Now I’m finally tackling a dress to go over them!
The dress is more of my ‘dabbling’ in Elizabethan, so it’s testing concepts rather than being 100% period accurate, and it’s also meant to be all from stash.
Thanks to the fabulous Lynne, I had two huge curtains in red velvet, so that decided the dress fabric. With red velvet in mind, I went looking for inspiration. The obvious place to start for construction is Janet Arnold, and for inspiration, (since it is Elizabethan), portraits of Queen Elizabeth I.
I quite like van der Meulens’ 1560s portrait:
I particularly like the more restrained ruff, and the open effect of the neckline. And the fact that it’s in red velvet is an added perk!
This portrait by an unknown artist has many of the same general design elements:
I like the idea of separate rather than matching sleeves, a look that is also repeated in the Pelican Portrait:
I am madly in love with her embroidered shirt, but doubt I will ever have the time to recreate it!
There is, of course, the Phoenix portrait, which Arnold helpfully provides a (very, very simple) conjectured pattern for in Patterns of Fashion.
The more I look at the portrait, the more I suspect that Arnold has gotten the sleeves wrong, but it’s still a helpful starting point.
And finally, the last portrait of Elizabeth that I find useful and interesting is Gowers’ Sieve portrait:
Once again, we’ve got lots of delicious red velvet, an open neckline, and contrasting sleeves. The sleeves are starting to move towards 1580s gargantuanism* (blech), and the ruff is heading towards head on a platter (also blech).
So – conclusions. There is obviously a lot that I could go into with clothing symbolism in Elizabeths portraits (hey, there are multiple books on it), but, in brief, her portraits reveal I like Elizabethan between 1563 & 1579.
My stays and farthingale are quite formal, so I’m aiming for equally formal in the dress: though not quite Queen status! I’d like a skirt that can be worn open over a frontpiece, or closed, and sleeve puffs with detachable sleeves, rather than joined (I really need to stop writing posts at 11pm, because my brain starts going to sleep and I forget all the technical terms for everything)
So what have I got so far?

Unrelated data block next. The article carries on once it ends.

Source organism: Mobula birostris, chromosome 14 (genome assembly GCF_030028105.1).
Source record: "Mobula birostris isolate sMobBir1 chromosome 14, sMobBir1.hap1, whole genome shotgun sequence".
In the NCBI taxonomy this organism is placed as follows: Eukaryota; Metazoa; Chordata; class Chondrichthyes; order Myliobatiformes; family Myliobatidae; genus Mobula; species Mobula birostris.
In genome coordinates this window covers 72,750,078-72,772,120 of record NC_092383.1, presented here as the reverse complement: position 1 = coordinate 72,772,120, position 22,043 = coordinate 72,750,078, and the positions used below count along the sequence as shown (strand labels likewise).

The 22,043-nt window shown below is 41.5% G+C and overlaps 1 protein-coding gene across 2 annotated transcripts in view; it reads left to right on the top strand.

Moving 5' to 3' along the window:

The skirt shape is based on Eleanora of Toledo’s gown in Arnold. It’s made from the red velvet, and trimmed with a gold metallic lace.
I’d bought a couple of full rolls of vintage jacquard woven trim specifically for this at fabric-a-brac, but they didn’t look good on the velvet, so I went for the gold (which was originally bought for Ninon, but didn’t look good on the yellow…). The massive drawback to the gold lace is that it all had to be hand-sewn down.
6 hours of hand-sewing later…
The skirt is hemmed and faced with the same gilt linen I made the pair of bodies with:
To go under the skirt, I’ve made a front part:
The shape is based on the front part in Arnold, but this is definitely historical accuracy lite: it’s entirely finished with bias binding.
Isn’t the fabric fabulous? I inherited it from Nana, and as soon as I saw it I thought ‘that would make something fabulous and Elizabethan.” It’s been sitting in my stash for 5 and a half years, waiting for me to sew Elizabethan. It’s good to be finally putting it to use!
I have exactly enough of Nana’s brown and gold brocade to make a pair of sleeves out of (below you can see my pattern mock-up of Arnold’s conjecture of the sleeves of the Phoenix portrait, which I now think are inaccurate). I’m not sure about the accuracy of matching sleeves + forepart, so those may not happen…
This weekend is going to be devoted to constructing and trimming the bodice. I’ve got a basic foundation made, I just need to do eyelets, and then attach skirt, cover and trim.
Oh, and sew lace on the hem edge of a ruff, which (even when done by machine) is quickly becoming one of my least favourite tasks ever.
So, if blog posts become a bit scanty in the next few weeks, you know what I’ll be doing!
* Have you noticed that they make her arms look exactly like some sort of disgusting maggot or grub-worm?